Notably, they received a complete and systematic education on the mainstream ideology of socialism, which had a formative effect on their views and values, said Dai Yanjun, a professor with the Party School of the CPC Central Committee.
The seven leaders have diverse higher learning backgrounds, varying from engineering to humanities.
Xi holds a doctorate of law from the prestigious Qinghua University, where he also received education in chemical engineering after he returned to Beijing from Shaanxi.
Li studied law at the elite Beijing University after he ended “re-education” in Anhui province. He later received a doctoral degree of economics from the university.
These education opportunities equipped the leaders with a firm theoretical grounding.
Xi has urged officials at various levels to “read some history” and learn to “seek the correct orientation and path from history.”
As witnesses and participants in ongoing globalization, the new leaders also have a broad vision and know how to deal with the international community.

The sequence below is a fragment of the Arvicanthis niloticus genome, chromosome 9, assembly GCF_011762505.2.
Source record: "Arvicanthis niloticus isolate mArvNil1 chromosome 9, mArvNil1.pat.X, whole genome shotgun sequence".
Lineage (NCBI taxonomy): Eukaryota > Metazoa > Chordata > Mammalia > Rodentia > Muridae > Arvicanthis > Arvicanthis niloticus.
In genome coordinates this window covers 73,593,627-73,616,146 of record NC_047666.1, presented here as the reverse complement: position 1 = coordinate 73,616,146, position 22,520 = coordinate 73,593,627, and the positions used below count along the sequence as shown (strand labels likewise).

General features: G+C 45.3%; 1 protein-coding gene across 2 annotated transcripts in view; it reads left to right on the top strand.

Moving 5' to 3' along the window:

Xi Jinping made a successful visit to the United States in Feburary this year. In a written interview with the Washington Post before his tour, the vice president said, “The vast Pacific Ocean has ample space for China and the United States.”
As vice premier, Li Keqiang visited the three European nations of Spain, Germany and Britain in January 2011. Prior to his visits, he wrote three articles that were published in influential newspapers in the countries, stating China’s development orientation.
Another vice premier, Wang Qishan was described by former U.S. Secretary of the Treasury Henry Paulson as a man who “enjoys philosophical debates and has a wicked sense of humor.”
According to the CPC’s constitution, a Central Committee is elected at a national congress, which is held every five years. The Central Committee, usually with more than 300 full and alternate members, then elects its Political Bureau and the bureau’s Standing Committee.
More than 2,300 delegates to the national congress on Wednesday elected the 18th CPC Central Committee through secret ballots, who then voted on the Political Bureau and its Standing Committee on Thursday.
Previously, a meeting of leading cadres was held in Beijing in May to nominate candidates of the Political Bureau and its Standing Committee.
In the eyes of Huang Yebin, a delegate to the Party congress, the new generation of leadership are “energetic, trustworthy and with both integrity and capacity.”
“I’m sure they will lead the nation to a prosperous society,” Huang said.